Lots of new research around at the moment that point to a positive future for the public relations business. Yesterday, the Financial Times published the fifth FTSE350 Boardroom Bellwether survey which revealed that almost half the boards of the UK’s largest public companies have not discussed their social media strategies in the past 12 months.
The FT says:
“The social media result is particularly striking given that some companies have had high-profile failures in this area.
For example, last autumn, an initiative by British Gas, which is owned by FTSE 100 group Centrica, to use its Twitter account to promote customer service was greeted by hundreds of tweets pouring scorn on the company’s decision to raise energy prices ahead of winter.”
It quotes Robert Swannell, chairman of Marks and Spencer saying discussion of social media definitely belongs in the boardroom. “Increasingly, it’s part of the requirement to be a chief executive that you have someone who is digitally savvy,” he says.
In contrast Sir John Parker, who has chaired several FTSE 100 groups and is currently chairman of mining group Anglo American, is dismissive and thinks social media takes on greater importance if “you’re in the travel business or certain aspects of retailing.” He might have a point if you simply look at how social media can be used for consumer marketing or customer service. He apparently fails to understand social media’s importance for corporate affairs, corporate reputation, investor relations, human resources, CSR and crisis communications to name but a few. The flipside is the potential risk from social media for non-consumer facing companies is potentially far greater precisely because they don’t understand and engage which means they are ill-prepared when they inevitably need to deal with it.
The other interesting piece of research is reported in PRWeek and comes from Weber Shandwick which found that social media are expected to have the greatest impact on the chief communication officer’s (CCO’s) job over the next few years:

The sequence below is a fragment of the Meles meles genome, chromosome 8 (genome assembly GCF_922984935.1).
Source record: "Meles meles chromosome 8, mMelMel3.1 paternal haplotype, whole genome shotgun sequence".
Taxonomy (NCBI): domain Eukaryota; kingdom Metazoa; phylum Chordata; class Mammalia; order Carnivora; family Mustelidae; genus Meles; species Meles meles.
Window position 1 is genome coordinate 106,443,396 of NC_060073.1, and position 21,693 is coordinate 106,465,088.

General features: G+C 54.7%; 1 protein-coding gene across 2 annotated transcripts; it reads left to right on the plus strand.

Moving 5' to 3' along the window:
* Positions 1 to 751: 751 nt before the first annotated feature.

“An overwhelming 91 per cent of CCOs expected social media to increase in importance more than other comms responsibilities. The finding was consistent across every region in the study, including North America, Europe, Asia Pacific and Latin America. Globally, CCOs expected mobile (73 per cent) and video production (69 per cent) to also increase the most in importance.”
Similarly research by the UK Chartered Institute of Marketing (CIM) found that the growth of digital and social media means that reputation management is continuing to grow in importance. Of those questioned 51% thought that social media had great potential to grow their business, however 50% also thought it had the power to damage their business.
All of this growth is good for me as it means more opportunities to advise and train in-house PR teams and agencies how they can adapt to benefit from these changes and equally important to minimise the risks. The consumer social media market is saturated with agencies, advisers and social media ‘gurus’, but the corporate and public affairs space still has lots of opportunity.
This is especially true in the developing and emerging markets such as BRICS, south east Asia, the Middle East, central Asia and parts of eastern Europe. This is especially encouraging as much of my work these days is in these markets including Russia, Kazakhstan, Croatia, Estonia, Georgia, Poland, Malaysia, Philippines, Singapore and India.
If you’re interested in keeping up to date on the emerging trends in modern public relations then you can subscribe to my Future of PR Flipboard magazine http://sbpr.co/sbprnews. Or you can contact me directly to talk about how I can help your team develop a social corporate communications strategy and train the team to successfully implement it.